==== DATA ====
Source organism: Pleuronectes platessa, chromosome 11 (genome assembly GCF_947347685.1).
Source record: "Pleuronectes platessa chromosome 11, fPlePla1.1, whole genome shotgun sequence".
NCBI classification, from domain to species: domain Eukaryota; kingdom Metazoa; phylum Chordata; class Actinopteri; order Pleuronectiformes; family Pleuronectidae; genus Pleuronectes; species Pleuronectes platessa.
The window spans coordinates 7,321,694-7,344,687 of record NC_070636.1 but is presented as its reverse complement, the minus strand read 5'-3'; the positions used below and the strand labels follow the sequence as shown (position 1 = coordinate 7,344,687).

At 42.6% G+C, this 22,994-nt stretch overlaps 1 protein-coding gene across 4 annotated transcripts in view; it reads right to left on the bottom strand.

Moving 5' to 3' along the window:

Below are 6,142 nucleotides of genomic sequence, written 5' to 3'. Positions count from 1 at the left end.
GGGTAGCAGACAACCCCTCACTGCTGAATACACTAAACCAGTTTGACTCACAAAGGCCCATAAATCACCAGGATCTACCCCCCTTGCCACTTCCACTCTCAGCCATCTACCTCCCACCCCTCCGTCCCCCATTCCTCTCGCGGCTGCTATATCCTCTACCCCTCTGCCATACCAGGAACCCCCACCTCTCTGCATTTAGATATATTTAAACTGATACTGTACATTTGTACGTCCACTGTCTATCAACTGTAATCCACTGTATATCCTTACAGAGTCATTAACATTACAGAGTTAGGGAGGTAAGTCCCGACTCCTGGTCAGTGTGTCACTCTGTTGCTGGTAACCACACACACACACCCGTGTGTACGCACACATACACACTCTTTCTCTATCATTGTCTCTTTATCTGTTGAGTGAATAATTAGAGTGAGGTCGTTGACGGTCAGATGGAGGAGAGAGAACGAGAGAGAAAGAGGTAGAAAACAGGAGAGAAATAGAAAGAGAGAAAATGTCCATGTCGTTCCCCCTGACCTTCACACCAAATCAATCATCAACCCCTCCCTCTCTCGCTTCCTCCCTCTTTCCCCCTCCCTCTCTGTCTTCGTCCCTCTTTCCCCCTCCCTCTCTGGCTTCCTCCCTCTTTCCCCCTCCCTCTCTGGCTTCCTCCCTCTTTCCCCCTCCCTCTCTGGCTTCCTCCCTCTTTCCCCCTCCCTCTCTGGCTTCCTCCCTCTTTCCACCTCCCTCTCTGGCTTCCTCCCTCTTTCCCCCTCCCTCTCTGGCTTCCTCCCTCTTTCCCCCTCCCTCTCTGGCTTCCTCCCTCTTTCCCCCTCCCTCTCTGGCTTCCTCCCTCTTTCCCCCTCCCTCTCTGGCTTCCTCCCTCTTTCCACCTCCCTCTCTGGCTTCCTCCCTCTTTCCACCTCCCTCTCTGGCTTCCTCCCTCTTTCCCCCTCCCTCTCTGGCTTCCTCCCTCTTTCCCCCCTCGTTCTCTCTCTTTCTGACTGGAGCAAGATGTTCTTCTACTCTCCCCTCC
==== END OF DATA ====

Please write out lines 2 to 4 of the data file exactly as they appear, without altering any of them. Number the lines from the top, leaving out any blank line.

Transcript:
Source record: "Pleuronectes platessa chromosome 11, fPlePla1.1, whole genome shotgun sequence".
NCBI classification, from domain to species: domain Eukaryota; kingdom Metazoa; phylum Chordata; class Actinopteri; order Pleuronectiformes; family Pleuronectidae; genus Pleuronectes; species Pleuronectes platessa.
The window spans coordinates 7,321,694-7,344,687 of record NC_070636.1 but is presented as its reverse complement, the minus strand read 5'-3'; the positions used below and the strand labels follow the sequence as shown (position 1 = coordinate 7,344,687).